Whatever Happened To The Anti-War Movement? The United States is embroiled in a handful of concurrent international military conflicts. Yet the National Mall is quiet and the streets of Washington are pretty much protester-free. Whatever happened to the anti-war movement?

Whatever Happened To The Anti-War Movement?

A crowd of demonstrators gather at the Washington Monument for a rally to protest the Vietnam War on Nov. 15, 1969. AP hide caption

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The United States is knee-deep in at least three international military conflicts at the moment — in Afghanistan, Iraq and Libya.

American lives are being lost. Innocent civilians are being killed. Several of the engagements appear to be primed for protraction. The wars are expensive in other ways, too.

At least since the stormy 1960s, whenever America has gotten involved in deadly combat on foreign soil, large crowds of peace-promoting citizens have gathered in Washington and other cities to demonstrate against war.

It happened in 2007, when tens of thousands congregated on the National Mall and heard actors Sean Penn, Jane Fonda and Danny Glover speak out against President George W. Bush and the war in Iraq. It happened in 1991, when throngs rallied against U.S. involvement in the first Gulf War. And it has happened more than a dozen other times since the March on Washington for Peace in Vietnam in 1965.

Now, despite the U.S. military's concurrent and costly entanglements, the National Mall is quiet and the streets of Washington are pretty much protester-free.

The lack of noise and the apparent nonchalance raises the question: Where have all the protesters gone?

Moral Outrage

"I think a couple of things happened to the anti-war movement in the U.S.," says Celia Cook-Huffman, professor of conflict resolution at Juniata College in Huntingdon, Pa. "First, we did see it, alive and well, prior to the Iraq war. It had become an international movement that pulled together people from all over the world to try to stop the U.S."

But in recent years, she says, organizing a war protest has become more difficult. "The lack of a draft means that fewer people feel coerced into fighting," Cook-Huffman says, and "there is less a sense generally that people are being coerced to participate — even though in economic terms this may not be true. But I think it changes how people feel about soldiers and war."

She also believes the country is still stinging from the harsh way many Vietnam veterans were treated upon their return to civilian life. "People are more careful about doing anything that looks like it might be attacking soldiers," she says. "I think it makes it harder to organize a movement."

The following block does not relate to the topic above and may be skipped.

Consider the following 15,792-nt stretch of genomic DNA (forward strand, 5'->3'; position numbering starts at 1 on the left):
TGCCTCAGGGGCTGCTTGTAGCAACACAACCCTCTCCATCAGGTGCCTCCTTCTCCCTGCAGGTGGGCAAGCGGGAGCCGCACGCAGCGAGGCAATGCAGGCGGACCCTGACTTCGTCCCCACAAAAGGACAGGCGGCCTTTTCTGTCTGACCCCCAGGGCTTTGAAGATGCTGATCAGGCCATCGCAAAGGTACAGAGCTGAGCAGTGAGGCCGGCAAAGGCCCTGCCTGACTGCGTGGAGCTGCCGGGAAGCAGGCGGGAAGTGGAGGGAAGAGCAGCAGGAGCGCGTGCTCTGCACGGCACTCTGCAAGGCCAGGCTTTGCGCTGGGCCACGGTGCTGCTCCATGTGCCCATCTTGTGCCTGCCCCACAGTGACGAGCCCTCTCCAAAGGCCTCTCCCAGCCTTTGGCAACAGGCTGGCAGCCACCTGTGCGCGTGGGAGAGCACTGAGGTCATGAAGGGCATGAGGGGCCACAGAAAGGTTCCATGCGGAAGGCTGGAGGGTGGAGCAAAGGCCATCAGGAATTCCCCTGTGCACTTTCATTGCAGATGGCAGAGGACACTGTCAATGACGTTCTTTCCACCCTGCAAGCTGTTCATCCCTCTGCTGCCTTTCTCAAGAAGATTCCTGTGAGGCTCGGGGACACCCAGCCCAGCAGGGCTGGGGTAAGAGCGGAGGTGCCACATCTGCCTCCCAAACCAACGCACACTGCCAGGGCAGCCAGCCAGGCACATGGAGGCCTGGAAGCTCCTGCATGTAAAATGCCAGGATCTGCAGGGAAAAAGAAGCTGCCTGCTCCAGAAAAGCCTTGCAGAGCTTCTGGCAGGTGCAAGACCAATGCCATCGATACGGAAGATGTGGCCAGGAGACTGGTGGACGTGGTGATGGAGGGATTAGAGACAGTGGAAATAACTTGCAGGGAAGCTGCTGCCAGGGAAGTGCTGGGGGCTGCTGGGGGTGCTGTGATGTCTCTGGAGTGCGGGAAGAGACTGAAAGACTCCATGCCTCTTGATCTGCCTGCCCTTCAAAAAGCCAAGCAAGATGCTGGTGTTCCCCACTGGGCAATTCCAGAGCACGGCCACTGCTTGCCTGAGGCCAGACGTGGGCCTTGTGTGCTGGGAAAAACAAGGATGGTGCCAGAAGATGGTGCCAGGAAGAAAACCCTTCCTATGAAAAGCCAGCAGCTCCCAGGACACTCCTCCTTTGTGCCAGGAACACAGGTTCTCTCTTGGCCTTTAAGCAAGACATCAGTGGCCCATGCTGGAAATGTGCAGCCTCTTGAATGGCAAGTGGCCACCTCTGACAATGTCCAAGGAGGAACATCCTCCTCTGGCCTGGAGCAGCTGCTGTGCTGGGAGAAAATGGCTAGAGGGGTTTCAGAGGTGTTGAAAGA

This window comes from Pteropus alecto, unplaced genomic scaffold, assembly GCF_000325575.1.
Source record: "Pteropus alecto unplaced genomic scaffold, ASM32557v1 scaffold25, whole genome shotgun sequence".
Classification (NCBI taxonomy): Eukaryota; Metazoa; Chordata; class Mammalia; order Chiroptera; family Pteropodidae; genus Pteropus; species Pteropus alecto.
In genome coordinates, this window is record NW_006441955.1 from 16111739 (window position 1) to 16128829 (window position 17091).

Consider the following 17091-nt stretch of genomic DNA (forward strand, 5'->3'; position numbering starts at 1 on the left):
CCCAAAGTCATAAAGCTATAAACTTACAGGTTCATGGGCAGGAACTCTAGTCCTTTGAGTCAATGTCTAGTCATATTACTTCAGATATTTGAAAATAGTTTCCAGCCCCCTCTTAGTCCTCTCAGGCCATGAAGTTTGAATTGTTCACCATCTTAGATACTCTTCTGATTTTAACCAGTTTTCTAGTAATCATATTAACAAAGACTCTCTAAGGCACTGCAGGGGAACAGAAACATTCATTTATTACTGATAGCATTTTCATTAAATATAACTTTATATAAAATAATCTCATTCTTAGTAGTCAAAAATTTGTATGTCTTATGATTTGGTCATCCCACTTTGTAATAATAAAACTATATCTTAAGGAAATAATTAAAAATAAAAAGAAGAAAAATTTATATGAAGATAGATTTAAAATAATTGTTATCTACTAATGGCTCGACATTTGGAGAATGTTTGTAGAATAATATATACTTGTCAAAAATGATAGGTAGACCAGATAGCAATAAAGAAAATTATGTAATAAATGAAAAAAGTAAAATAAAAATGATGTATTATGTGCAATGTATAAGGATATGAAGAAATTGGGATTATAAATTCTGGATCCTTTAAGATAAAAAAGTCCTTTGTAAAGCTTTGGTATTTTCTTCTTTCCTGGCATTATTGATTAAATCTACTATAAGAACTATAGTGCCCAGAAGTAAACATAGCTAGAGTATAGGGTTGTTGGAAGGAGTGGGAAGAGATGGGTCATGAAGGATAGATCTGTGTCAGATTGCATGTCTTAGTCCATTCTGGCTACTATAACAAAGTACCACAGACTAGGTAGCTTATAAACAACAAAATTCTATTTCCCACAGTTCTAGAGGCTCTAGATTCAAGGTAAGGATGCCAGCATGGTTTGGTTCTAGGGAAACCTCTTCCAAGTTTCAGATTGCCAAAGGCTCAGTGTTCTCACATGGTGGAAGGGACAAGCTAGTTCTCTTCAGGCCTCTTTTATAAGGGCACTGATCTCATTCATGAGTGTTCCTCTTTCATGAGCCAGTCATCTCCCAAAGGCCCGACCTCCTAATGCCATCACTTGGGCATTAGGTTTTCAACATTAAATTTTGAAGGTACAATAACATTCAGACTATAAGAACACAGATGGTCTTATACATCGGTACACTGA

A demonstrator waves a flag marked with the peace symbol on Jan. 26, 1991, during an anti-Gulf War rally at the U.S. Capitol in Washington, D.C. Kevin Larkin/AFP/Getty Images hide caption

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Kevin Larkin/AFP/Getty Images

A demonstrator waves a flag marked with the peace symbol on Jan. 26, 1991, during an anti-Gulf War rally at the U.S. Capitol in Washington, D.C.

Kevin Larkin/AFP/Getty Images

Since the 2001 attacks on the World Trade Center and the Pentagon, anti-war sentiment has been clouded by the "War on Terror," Cook-Huffman says, which makes the enemy "both very scary and very nebulous. So we can feel great that we aren't attacking innocent Afghans, only bad Afghans."

And, she adds, many Americans no longer feel the impact of the wars being fought. News from the frontlines is more tightly controlled by military officials than in the past. "The army has gotten much smarter about how it frames the story and filters information," she says, "so that the stories that outrage and require a moral response are harder to find."

Plus, military spending in the United States is big business, affecting many communities. According to Jo Comerford of the National Priorities Project, a Massachusetts-based federal-data research organization, the U.S. has spent about $1.2 trillion on the wars in Iraq and in Afghanistan in the past decade.

Tea Party Protesters?

Time was, a war abroad was a galvanizing moment for a certain cross section of Americans. Not only were there large marches and sit-ins, but also creatives wrote poetry and songs, produced anti-war art and put on street theater. The peace-loving, conflict-averse strain of Americankind was vocal and visible and a proud and potent player in the national debate.